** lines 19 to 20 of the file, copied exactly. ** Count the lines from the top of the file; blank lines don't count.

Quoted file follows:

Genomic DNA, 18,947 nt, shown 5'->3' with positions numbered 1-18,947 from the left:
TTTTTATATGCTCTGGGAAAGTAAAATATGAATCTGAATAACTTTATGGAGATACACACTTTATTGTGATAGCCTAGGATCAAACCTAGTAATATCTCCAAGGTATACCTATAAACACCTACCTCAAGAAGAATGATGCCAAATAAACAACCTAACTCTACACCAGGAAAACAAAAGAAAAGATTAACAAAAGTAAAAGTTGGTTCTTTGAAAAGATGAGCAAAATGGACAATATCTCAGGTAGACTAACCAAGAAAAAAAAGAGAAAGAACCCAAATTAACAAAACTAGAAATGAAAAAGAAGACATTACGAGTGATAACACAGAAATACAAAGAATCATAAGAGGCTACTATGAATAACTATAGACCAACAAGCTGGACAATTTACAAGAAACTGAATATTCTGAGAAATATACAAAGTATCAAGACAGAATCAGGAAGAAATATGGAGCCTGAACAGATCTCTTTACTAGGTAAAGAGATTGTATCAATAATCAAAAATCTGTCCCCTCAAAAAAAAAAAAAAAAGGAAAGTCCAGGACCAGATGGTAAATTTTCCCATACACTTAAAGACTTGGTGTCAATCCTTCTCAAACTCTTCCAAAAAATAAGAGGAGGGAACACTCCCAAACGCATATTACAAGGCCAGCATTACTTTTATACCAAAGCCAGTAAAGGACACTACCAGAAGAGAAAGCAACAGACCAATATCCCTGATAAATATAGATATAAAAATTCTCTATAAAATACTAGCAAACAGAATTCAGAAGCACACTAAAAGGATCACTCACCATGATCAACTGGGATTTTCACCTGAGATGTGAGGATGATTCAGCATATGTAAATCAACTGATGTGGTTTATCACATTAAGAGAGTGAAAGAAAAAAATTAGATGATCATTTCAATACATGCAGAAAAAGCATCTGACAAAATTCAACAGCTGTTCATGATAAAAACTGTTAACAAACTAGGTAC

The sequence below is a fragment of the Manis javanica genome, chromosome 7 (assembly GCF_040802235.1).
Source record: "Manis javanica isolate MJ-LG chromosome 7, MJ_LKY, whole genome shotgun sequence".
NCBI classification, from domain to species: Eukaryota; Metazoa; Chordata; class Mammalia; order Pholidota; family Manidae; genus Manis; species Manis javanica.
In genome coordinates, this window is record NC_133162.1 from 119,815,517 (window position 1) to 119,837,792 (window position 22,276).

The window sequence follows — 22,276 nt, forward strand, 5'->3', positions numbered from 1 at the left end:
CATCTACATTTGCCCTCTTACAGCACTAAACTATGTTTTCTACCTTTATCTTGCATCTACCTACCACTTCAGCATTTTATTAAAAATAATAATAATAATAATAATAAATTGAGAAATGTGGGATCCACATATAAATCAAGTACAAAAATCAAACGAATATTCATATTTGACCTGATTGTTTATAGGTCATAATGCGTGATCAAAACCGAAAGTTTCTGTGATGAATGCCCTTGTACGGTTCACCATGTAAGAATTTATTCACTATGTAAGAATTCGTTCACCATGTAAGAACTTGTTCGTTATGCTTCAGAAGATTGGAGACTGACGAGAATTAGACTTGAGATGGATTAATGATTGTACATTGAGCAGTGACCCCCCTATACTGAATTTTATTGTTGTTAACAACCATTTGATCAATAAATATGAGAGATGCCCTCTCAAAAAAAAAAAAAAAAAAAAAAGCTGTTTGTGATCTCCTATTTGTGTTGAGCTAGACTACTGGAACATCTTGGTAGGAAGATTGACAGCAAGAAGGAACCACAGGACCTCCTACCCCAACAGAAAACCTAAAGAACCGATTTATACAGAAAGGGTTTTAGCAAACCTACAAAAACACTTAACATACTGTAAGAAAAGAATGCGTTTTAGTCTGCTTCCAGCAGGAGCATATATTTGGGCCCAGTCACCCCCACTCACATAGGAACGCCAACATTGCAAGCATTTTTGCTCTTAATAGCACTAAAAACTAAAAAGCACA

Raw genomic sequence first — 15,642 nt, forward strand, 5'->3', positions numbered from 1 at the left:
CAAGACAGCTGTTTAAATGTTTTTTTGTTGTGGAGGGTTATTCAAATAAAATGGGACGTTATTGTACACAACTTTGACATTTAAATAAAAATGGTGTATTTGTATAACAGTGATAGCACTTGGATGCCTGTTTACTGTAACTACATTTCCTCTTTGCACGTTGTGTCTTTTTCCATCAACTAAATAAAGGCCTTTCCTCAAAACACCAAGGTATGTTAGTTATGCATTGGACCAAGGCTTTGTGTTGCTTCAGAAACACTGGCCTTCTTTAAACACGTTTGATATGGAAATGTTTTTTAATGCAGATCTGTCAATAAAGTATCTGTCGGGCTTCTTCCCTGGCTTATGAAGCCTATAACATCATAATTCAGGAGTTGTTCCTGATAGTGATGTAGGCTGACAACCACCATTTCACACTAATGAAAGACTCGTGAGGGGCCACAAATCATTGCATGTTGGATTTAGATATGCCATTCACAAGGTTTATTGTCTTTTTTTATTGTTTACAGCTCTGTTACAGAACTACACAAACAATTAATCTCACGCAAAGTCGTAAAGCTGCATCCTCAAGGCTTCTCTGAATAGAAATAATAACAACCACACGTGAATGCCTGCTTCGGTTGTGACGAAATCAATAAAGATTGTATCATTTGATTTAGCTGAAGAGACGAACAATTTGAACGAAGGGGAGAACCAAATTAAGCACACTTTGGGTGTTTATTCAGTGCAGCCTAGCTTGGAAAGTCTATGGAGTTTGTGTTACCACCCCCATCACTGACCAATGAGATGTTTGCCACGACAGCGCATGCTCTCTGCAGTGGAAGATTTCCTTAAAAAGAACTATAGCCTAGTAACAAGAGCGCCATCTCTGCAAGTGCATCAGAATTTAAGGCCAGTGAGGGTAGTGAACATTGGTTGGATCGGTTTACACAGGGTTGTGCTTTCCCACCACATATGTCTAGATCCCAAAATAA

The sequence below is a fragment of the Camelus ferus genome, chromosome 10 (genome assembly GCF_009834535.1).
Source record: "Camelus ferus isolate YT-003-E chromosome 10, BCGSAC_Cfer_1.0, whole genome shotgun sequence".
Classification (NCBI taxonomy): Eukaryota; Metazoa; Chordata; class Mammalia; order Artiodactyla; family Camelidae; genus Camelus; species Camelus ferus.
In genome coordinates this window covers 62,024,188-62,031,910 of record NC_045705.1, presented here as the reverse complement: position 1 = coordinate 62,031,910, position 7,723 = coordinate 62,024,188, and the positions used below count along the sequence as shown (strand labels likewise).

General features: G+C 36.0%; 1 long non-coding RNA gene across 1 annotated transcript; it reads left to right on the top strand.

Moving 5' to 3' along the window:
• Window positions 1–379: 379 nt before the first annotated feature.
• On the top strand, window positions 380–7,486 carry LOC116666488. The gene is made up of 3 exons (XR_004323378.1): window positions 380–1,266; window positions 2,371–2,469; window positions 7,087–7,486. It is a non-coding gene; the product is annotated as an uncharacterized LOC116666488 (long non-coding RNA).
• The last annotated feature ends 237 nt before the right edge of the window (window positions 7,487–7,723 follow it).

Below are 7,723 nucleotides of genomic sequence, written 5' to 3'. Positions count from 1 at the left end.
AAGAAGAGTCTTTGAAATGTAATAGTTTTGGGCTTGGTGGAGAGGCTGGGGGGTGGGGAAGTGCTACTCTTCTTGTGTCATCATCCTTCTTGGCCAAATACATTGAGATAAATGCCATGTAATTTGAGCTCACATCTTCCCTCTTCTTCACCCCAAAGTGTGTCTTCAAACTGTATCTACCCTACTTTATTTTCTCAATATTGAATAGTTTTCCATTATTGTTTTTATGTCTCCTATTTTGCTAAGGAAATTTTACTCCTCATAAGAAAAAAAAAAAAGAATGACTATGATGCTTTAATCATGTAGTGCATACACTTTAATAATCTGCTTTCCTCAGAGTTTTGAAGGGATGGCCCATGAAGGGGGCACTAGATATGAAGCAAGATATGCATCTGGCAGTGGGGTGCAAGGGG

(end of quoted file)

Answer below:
• The last annotated feature ends 237 nt before the right edge of the window (window positions 7,487–7,723 follow it).

Below are 7,723 nucleotides of genomic sequence, written 5' to 3'. Positions count from 1 at the left end.